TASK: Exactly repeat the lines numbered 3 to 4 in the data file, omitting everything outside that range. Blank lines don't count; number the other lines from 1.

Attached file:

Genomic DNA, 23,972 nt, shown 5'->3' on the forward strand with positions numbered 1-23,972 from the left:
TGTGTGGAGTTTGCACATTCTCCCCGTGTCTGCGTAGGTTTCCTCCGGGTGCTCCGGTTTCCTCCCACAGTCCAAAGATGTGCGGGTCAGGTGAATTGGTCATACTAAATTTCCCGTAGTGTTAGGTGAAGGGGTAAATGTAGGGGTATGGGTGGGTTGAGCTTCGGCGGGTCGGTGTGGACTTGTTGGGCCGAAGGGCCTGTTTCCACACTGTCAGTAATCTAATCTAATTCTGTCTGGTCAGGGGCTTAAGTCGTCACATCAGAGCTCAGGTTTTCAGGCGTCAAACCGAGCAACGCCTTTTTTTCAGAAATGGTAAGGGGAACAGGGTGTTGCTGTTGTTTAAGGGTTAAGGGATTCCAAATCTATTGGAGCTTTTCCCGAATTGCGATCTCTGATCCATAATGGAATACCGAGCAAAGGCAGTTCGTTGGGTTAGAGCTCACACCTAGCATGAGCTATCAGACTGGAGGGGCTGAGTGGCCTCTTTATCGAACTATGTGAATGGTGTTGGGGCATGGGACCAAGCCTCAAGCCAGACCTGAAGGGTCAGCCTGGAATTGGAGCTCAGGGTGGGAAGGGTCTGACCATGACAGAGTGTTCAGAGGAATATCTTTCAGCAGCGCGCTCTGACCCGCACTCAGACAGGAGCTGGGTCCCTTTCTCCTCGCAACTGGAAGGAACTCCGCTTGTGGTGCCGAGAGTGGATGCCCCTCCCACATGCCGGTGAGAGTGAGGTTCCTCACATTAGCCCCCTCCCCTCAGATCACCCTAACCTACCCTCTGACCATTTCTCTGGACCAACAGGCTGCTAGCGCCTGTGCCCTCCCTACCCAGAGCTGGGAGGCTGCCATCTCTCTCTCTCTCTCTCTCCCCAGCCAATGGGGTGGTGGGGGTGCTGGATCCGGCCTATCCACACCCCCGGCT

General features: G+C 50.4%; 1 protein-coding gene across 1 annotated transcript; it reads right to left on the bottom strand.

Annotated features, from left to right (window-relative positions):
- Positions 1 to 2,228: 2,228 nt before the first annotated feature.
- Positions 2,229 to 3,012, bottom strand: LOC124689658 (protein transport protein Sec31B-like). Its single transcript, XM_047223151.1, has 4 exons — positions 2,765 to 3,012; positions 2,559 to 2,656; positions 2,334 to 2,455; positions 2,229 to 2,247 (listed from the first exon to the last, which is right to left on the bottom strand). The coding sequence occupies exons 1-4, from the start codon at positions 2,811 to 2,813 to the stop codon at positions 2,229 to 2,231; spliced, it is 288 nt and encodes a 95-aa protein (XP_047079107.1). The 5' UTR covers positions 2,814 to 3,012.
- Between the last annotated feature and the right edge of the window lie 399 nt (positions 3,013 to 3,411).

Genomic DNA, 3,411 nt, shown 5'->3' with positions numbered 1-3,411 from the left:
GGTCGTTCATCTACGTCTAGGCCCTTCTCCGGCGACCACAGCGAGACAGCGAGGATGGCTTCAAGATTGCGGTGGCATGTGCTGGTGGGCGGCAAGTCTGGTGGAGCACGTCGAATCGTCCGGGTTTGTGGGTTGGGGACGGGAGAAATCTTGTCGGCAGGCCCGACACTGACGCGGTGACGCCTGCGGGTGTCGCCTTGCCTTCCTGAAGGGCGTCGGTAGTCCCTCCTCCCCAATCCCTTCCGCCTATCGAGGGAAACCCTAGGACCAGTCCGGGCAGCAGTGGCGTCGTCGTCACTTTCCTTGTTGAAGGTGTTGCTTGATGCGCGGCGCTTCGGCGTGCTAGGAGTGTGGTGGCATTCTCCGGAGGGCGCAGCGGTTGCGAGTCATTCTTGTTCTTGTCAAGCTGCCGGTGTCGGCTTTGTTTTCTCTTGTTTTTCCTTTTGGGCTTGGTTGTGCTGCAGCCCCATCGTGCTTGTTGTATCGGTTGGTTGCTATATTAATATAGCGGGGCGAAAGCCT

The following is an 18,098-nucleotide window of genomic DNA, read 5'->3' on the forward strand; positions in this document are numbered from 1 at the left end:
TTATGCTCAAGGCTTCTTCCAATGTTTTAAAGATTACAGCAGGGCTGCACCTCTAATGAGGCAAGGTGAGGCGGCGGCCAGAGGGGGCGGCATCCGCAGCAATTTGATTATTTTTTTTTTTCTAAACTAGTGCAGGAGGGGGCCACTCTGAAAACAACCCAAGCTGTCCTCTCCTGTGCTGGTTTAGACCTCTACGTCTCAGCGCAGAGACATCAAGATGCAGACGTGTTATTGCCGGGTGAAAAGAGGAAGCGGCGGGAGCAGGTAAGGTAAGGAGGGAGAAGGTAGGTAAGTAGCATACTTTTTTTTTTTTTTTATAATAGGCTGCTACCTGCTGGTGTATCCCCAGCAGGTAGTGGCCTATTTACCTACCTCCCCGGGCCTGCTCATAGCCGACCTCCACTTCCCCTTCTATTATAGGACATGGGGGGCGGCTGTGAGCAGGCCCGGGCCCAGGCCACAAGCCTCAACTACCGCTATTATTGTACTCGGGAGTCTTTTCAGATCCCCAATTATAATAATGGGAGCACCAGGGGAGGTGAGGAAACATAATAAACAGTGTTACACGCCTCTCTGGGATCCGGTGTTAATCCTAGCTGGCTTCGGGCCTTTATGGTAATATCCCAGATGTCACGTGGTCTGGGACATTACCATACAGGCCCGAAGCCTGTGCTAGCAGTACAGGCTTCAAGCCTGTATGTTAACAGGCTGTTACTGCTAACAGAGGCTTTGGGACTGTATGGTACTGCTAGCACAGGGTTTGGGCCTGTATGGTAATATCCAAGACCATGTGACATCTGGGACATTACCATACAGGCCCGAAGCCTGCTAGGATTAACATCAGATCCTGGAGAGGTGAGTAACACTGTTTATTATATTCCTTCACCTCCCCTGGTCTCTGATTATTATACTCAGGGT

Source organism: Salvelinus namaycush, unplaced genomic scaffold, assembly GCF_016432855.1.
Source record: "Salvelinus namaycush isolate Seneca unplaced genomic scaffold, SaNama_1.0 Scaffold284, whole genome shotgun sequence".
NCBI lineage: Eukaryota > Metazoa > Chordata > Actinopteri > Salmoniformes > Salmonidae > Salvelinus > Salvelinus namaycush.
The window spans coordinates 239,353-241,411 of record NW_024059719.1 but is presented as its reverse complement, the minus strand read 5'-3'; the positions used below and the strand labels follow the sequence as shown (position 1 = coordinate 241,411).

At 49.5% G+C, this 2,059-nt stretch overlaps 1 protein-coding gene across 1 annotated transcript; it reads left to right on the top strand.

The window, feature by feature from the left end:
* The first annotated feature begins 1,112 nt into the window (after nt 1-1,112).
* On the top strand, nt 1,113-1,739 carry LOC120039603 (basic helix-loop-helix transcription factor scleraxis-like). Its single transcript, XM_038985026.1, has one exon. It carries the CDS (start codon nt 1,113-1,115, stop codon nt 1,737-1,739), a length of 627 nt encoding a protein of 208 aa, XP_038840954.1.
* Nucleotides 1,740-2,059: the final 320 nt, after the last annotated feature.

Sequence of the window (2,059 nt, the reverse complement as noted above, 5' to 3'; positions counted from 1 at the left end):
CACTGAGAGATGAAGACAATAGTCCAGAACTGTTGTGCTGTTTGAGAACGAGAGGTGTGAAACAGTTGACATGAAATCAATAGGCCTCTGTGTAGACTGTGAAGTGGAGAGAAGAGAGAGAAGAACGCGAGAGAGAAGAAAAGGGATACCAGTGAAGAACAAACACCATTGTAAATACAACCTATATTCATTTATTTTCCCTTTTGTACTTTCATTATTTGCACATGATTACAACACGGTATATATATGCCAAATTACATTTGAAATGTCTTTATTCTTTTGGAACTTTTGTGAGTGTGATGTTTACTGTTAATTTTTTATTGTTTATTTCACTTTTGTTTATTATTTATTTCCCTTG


General features: G+C 50.4%; 1 protein-coding gene across 1 annotated transcript; it reads right to left on the bottom strand.

Annotated features, from left to right (window-relative positions):